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Once retailers know the types of marketing communications in which their customers are interested, the next step is to craft short, concise messages. By getting to the point, especially in the subject line, marketers can cut through the clutter and create a purposeful call to action that leads to customer interaction.
"There is a link between the purpose of the message, its length, and the content," says Mike Hilts, president and general manager of YesMail, an infoUSA company. "The purpose of marketing e-mails that have a lot of fluff can be confusing. The objective of the campaign has to be clearly set and executed in the mailing. If a mailing is intended to support the publication of a new print catalog, that`s what it should do."
Once retail marketers understand how to create pointed relevant messages, they can then begin to focus on creating personalized messages. This means more than using such benign techniques as incorporating the recipient`s name into the greeting. Personalized messages are crafted on a thorough understanding of customer behavior patterns, purchases and preferences.
Sources for these data include Internet cookies that attach to a shopper`s personal computer when visiting a specific site and track movement across the site, entry and exit points to the site, and when during the session the customer abandoned the shopping cart.
"Sending a coupon to a customer who abandoned the shopping cart won`t necessarily get them to complete the sale if the item they were looking at needs to be touched and viewed in person," says Pollard. "Marketers need to look at what might trigger customer behavior before sending an e-mail message."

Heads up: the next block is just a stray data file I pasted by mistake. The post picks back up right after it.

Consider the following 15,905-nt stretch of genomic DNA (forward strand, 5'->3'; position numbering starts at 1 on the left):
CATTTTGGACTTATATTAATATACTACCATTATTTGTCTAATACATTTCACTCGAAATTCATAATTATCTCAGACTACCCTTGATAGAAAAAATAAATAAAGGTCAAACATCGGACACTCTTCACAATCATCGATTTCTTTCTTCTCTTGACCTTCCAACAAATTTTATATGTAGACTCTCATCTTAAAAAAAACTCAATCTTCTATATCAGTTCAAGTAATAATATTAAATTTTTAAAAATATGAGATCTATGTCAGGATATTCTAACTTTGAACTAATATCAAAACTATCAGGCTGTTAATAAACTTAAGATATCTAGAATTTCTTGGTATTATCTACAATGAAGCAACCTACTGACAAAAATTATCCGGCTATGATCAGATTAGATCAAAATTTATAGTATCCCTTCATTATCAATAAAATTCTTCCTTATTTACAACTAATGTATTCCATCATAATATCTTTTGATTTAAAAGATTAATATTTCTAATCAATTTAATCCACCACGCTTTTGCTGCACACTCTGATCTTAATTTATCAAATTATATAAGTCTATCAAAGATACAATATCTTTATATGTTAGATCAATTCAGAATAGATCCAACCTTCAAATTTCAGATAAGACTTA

Marketers should also consider the types of products purchased when sending e-mail intended to create a cross-sell or upsell opportunity. In this case, timing is important because merely pushing a marketing message after the sale can fail if it comes too soon or too late. Missing the mark reduces the relevancy of the message and feeds the perception that the retailer knows little about its customers.
"Shoppers who buy a printer and toner cartridges are sure to need replacement cartridges down the road, but it may not be for a few months," says Pollard. "The retailer knows how long a cartridge will last and how many were initially purchased and can time the follow-up message accordingly so it is relevant and thoughtfully proactive."
The segmentation challenge
Segmentation of mailing lists along customer interests is another way retailers can personalize e-mail campaigns. This can be tricky for highly specialized retailers, because their customers all have the same interest, which is what the retailer caters to, as opposed to larger retailers carrying a broader array of goods.